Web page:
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Op-Ed: Why businesses should embrace ‘data minimalism’ amid ongoing cyber attacks

In an age where data is often hailed as the new oil, many businesses rush to amass vast troves of information about their customers.

user iconTim Holden
Wed, 27 Sep 2023
Op-Ed: Why businesses should embrace ‘data minimalism’ amid ongoing cyber attacks
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However, recent high-profile cyber attacks have served to highlight a troubling reality. Data that was once considered an asset may now actually be a liability. Client records held for longer than required can be misappropriated, causing anything from embarrassment to costly losses.

During the past few years, there have been a range of incidents in which financial and personal customer data were stolen during a cyber attack. In Australia, cyber criminals successfully gained entry to the IT infrastructures of companies such as Optus, Latitude, and Medibank.

Incidents such as these have raised a critical question: is the large volume of data businesses accumulate worth the risk? The answer, increasingly, appears to be no. Rather than viewing this data as a valuable asset, businesses must now see it as a potential liability and a treasure chest that malicious actors are constantly trying to crack open.


Taking a ‘minimalist’ approach

The idea of data minimalism – holding only data that is necessary for immediate business functions – is gaining traction as a pragmatic approach to addressing this growing concern. The benefits that data minimalism can provide include:

  • A smaller attack surface:
    Every piece of data held by a business is like a window into its operations. The more data that are held, the larger the attack surface for cyber criminals to exploit. By retaining only essential data, companies can significantly reduce their exposure to such risks.

  • Simpler data management:
    Managing data is a costly and time-consuming process. Businesses must ensure data is held securely and is only made available to those with the authority to view and use it. By adopting data minimalism, businesses can streamline their data management processes, which, in turn, reduces costs and frees up resources for more strategic initiatives.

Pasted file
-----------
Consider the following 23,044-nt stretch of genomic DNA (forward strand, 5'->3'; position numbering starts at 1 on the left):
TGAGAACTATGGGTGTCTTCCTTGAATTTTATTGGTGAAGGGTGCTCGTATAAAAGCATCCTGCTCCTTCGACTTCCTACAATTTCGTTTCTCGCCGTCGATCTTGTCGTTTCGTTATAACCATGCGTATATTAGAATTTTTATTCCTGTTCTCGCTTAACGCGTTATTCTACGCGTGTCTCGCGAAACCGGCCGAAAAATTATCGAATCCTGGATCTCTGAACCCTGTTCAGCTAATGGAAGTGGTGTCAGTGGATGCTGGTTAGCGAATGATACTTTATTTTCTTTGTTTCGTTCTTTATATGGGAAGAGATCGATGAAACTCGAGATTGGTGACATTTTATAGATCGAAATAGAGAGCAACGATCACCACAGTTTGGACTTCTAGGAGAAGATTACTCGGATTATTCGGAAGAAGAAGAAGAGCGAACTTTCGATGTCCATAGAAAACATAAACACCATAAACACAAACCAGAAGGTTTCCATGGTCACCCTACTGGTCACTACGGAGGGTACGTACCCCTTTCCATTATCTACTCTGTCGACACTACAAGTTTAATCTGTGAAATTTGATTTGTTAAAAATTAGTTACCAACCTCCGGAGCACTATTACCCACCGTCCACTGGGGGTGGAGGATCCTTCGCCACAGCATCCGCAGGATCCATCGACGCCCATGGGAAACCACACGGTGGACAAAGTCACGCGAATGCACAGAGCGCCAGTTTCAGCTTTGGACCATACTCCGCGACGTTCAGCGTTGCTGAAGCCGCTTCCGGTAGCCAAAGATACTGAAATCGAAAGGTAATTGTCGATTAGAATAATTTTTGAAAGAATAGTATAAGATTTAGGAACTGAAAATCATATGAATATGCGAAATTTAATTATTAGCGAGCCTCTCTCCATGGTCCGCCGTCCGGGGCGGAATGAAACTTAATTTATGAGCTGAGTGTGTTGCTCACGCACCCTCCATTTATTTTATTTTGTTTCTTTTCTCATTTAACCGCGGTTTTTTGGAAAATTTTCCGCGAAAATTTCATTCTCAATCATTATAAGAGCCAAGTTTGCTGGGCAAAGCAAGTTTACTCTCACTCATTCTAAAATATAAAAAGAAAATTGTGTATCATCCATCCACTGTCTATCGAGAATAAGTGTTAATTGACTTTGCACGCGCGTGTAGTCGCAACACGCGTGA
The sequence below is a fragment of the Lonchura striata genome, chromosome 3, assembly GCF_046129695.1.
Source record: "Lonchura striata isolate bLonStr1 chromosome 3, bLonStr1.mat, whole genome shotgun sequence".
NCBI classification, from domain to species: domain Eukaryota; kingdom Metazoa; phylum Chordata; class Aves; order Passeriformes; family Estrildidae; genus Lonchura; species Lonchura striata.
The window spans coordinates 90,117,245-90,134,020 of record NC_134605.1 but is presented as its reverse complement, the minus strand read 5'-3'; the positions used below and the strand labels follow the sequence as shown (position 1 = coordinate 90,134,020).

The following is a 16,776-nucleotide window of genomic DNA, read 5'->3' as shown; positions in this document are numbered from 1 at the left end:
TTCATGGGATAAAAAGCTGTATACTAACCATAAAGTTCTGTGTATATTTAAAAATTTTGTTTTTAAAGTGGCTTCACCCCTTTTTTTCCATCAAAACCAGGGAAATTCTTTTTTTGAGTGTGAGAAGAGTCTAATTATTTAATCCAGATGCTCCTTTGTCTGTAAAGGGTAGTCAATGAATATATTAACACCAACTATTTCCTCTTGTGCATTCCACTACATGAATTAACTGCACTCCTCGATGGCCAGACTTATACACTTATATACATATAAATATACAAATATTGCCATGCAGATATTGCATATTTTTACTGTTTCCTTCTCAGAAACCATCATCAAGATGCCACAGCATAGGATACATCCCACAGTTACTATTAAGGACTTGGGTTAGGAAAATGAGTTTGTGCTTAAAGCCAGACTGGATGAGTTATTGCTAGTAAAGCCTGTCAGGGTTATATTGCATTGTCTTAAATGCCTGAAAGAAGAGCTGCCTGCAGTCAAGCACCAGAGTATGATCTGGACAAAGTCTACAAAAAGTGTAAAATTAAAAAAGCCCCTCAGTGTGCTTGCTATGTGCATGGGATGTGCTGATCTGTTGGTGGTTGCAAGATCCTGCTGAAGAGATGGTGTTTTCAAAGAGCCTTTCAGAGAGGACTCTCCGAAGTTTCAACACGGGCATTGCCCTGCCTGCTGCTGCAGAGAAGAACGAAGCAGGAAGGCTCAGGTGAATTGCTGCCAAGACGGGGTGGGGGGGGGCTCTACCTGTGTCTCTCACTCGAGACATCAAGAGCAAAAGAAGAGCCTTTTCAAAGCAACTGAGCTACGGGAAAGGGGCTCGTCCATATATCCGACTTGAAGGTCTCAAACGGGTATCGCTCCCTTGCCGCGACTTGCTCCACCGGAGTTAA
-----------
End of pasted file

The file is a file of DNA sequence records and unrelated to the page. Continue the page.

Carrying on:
• More easily meet regulatory requirements:
    With the increase in data breaches, governments around the world are tightening data protection regulations. Failing to comply with these regulations can result in hefty fines and damage to a company’s reputation. Holding only necessary data simplifies compliance efforts and ensures businesses can meet their legal obligations without unnecessary risk.

  • Enhanced customer trust:
    At a time when data breaches are becoming more common, consumers are increasingly concerned about the safety of their personal information. Businesses that adopt data minimalism can demonstrate a commitment to data security and earn the trust of their customers. Trust is a valuable commodity that can set a company apart from competitors.

  • The mitigation of insider threats:
    Insider threats, where employees or contractors misuse or steal data, are a significant concern for businesses. The more data a company holds, the greater the potential for insider threats. Adopting data minimalism reduces the opportunities for such threats to occur, as there is less sensitive data available to exploit.

  • A reduction in costs:
    The cost of data storage has declined in recent years; however, it is far from free. Businesses often invest substantial resources in building and maintaining data infrastructure. By holding only necessary data, companies can reduce their storage costs and reallocate those resources to areas that drive growth and innovation.

Making the journey

To achieve effective data minimisation, a company should begin by undertaking a process of discovery. A thorough audit of all stored data should be conducted to determine exactly what is being held and where.

During this stage, an index of the data can also be created that provides metadata, which can aid in future management. This metadata can be used to quickly determine data types and whether they remain of use to the company.

The second step is to develop comprehensive data retention policies. The company should determine precisely how long different types of data should be retained and when they should be securely deleted.

The next step is to review all data security measures currently in place and determine whether any weaknesses exist. Additional measures can then be deployed to ensure all retained data is as secure as possible.

Finally, it is important for an organisation to regularly review and update its data retention policies. The threat landscape is constantly evolving, and what works today may not be the best practice in the future.

The recent surge in cyber attacks has underscored the need for businesses to rethink their approach to data. While it has long been considered an asset, data should now also be viewed as a potential liability.

Embracing data minimalism, holding only what is necessary and promptly deleting data when it is no longer needed, is a prudent strategy for mitigating these risks.

Tim Holden is a technical expert, APAC content and data intelligence, at Hitachi Vantara.

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